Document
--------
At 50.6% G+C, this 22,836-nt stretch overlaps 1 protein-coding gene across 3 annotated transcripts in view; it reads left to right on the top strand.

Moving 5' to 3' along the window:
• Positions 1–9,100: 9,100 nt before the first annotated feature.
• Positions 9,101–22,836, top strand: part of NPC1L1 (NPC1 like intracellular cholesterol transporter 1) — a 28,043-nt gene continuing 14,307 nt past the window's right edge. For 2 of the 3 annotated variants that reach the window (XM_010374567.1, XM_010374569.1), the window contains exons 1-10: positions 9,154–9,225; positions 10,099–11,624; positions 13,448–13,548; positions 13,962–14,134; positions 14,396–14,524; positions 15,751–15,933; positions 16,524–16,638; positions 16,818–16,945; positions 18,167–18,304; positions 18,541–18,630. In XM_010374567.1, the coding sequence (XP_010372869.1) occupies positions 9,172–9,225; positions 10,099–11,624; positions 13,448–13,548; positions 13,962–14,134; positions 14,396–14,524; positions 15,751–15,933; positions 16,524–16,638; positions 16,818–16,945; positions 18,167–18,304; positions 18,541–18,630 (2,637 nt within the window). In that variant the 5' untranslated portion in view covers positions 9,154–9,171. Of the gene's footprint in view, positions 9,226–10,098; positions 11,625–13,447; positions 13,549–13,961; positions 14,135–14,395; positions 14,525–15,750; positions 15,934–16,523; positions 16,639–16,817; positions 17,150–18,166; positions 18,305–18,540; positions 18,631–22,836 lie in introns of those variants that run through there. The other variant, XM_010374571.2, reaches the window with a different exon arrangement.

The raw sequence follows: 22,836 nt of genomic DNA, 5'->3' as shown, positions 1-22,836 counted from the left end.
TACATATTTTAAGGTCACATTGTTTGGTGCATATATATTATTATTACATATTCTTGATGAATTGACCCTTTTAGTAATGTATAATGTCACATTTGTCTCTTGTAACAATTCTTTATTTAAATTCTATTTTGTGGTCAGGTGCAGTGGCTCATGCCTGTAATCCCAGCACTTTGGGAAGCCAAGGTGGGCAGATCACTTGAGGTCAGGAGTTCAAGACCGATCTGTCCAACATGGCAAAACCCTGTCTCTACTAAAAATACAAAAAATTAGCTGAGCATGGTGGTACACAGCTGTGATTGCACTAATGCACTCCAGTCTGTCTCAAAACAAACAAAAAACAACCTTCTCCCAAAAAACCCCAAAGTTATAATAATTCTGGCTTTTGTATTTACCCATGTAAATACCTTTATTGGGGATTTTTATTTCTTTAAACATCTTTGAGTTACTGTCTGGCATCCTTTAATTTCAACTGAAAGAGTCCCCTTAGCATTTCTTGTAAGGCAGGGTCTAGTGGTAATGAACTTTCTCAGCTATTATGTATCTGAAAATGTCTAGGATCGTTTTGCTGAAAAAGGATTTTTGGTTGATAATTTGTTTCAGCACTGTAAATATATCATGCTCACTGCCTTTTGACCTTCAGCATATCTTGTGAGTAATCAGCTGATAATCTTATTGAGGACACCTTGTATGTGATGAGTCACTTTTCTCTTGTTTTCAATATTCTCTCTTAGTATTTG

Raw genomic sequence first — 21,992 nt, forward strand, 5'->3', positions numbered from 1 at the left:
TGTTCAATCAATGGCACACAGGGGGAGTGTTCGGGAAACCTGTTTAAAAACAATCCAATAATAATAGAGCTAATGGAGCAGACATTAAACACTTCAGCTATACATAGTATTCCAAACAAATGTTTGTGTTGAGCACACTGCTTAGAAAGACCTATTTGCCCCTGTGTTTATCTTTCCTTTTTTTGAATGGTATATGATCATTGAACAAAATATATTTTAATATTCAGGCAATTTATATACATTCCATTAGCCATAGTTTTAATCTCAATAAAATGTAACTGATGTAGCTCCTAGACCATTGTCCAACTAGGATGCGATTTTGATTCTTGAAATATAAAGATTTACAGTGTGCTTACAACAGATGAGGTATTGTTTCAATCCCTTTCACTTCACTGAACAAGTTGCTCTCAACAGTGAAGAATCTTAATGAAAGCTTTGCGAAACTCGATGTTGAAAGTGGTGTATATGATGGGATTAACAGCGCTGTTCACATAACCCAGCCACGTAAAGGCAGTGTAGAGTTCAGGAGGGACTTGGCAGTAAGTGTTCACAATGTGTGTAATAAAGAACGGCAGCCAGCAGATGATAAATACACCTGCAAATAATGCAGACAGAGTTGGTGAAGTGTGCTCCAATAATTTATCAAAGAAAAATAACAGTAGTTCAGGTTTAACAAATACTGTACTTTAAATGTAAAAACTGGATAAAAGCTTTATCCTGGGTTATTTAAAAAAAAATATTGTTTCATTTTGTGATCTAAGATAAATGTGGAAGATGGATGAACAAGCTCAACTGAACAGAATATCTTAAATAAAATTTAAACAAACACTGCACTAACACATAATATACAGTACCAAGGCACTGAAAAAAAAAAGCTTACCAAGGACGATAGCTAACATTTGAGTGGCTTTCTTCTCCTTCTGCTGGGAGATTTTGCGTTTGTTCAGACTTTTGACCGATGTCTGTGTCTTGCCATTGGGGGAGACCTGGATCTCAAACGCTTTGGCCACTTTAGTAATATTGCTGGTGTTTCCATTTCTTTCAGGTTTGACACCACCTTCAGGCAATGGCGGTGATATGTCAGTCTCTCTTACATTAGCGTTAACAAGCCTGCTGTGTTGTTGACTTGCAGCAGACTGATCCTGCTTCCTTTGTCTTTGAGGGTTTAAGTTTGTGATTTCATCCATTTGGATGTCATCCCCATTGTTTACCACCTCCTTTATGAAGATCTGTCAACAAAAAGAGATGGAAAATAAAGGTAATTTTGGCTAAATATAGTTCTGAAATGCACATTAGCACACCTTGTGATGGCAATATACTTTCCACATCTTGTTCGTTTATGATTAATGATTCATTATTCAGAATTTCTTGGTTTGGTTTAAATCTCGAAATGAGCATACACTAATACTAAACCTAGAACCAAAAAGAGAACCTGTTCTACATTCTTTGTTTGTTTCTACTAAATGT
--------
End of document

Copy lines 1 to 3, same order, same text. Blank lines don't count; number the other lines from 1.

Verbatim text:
At 50.6% G+C, this 22,836-nt stretch overlaps 1 protein-coding gene across 3 annotated transcripts in view; it reads left to right on the top strand.

Moving 5' to 3' along the window:
• Positions 1–9,100: 9,100 nt before the first annotated feature.